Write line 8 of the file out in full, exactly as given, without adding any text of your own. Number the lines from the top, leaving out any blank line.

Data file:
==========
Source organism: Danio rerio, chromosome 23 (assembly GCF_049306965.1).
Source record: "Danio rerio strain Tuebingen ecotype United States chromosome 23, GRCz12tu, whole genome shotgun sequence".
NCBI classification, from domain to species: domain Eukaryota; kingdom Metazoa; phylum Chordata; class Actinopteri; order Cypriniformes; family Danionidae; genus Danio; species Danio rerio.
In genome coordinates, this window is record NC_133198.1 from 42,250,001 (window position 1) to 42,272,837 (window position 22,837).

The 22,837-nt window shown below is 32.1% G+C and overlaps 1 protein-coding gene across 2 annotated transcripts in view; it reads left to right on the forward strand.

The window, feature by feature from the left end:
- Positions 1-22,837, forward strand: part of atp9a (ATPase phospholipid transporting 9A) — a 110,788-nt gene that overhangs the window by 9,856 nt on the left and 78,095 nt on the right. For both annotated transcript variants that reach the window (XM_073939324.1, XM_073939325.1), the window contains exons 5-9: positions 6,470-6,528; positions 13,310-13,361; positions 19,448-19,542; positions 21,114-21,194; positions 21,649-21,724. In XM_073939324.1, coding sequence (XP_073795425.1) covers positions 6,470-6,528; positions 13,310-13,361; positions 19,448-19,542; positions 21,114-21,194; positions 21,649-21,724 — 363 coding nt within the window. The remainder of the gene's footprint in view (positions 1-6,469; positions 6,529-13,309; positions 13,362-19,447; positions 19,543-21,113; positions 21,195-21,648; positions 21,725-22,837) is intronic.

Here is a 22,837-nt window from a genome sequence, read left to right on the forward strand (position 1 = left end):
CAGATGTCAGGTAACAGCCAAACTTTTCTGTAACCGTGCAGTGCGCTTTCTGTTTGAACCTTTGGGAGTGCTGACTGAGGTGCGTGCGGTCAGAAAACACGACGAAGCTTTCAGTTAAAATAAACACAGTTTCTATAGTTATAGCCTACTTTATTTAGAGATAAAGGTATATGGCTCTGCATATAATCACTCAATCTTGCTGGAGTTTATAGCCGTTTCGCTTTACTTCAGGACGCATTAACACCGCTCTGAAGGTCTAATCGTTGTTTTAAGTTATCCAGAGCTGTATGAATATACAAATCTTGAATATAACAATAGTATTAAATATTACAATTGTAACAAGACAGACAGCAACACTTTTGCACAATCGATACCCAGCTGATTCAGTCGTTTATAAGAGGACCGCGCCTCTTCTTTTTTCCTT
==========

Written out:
Here is a 22,837-nt window from a genome sequence, read left to right on the forward strand (position 1 = left end):